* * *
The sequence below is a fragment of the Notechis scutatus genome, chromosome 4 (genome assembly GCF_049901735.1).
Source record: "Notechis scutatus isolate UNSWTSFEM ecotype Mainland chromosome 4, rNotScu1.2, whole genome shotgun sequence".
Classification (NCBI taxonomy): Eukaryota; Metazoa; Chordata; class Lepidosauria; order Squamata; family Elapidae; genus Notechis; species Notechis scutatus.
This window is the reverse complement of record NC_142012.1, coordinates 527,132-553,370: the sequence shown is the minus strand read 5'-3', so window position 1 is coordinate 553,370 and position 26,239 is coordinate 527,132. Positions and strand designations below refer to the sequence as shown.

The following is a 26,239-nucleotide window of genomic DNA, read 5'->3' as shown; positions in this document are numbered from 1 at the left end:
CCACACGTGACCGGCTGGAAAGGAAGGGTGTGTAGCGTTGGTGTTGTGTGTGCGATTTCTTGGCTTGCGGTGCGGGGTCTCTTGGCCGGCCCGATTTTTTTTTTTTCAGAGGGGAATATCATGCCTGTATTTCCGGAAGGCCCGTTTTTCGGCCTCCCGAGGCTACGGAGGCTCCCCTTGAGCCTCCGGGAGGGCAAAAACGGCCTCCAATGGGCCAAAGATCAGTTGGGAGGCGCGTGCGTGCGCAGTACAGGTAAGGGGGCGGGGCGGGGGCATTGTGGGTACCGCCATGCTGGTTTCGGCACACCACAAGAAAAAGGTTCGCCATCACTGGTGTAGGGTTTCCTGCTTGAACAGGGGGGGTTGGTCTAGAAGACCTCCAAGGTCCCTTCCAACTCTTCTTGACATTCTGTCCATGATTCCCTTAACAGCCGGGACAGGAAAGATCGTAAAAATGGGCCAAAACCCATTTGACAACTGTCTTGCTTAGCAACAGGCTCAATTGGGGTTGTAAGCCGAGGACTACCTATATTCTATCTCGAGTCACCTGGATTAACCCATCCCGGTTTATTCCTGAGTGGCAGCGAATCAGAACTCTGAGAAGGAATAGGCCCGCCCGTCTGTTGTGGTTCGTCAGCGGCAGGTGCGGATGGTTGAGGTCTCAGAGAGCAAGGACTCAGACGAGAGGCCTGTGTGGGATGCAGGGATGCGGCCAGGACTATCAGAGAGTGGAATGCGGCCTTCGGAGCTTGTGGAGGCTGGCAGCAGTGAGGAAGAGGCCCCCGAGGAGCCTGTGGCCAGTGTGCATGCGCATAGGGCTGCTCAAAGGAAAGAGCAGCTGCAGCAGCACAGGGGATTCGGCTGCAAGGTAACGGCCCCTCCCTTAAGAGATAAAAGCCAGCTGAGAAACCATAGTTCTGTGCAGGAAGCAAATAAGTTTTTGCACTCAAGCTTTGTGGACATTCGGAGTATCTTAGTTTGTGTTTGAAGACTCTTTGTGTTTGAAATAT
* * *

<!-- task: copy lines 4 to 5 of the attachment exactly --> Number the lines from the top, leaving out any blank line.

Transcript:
This window is the reverse complement of record NC_142012.1, coordinates 527,132-553,370: the sequence shown is the minus strand read 5'-3', so window position 1 is coordinate 553,370 and position 26,239 is coordinate 527,132. Positions and strand designations below refer to the sequence as shown.

The following is a 26,239-nucleotide window of genomic DNA, read 5'->3' as shown; positions in this document are numbered from 1 at the left end: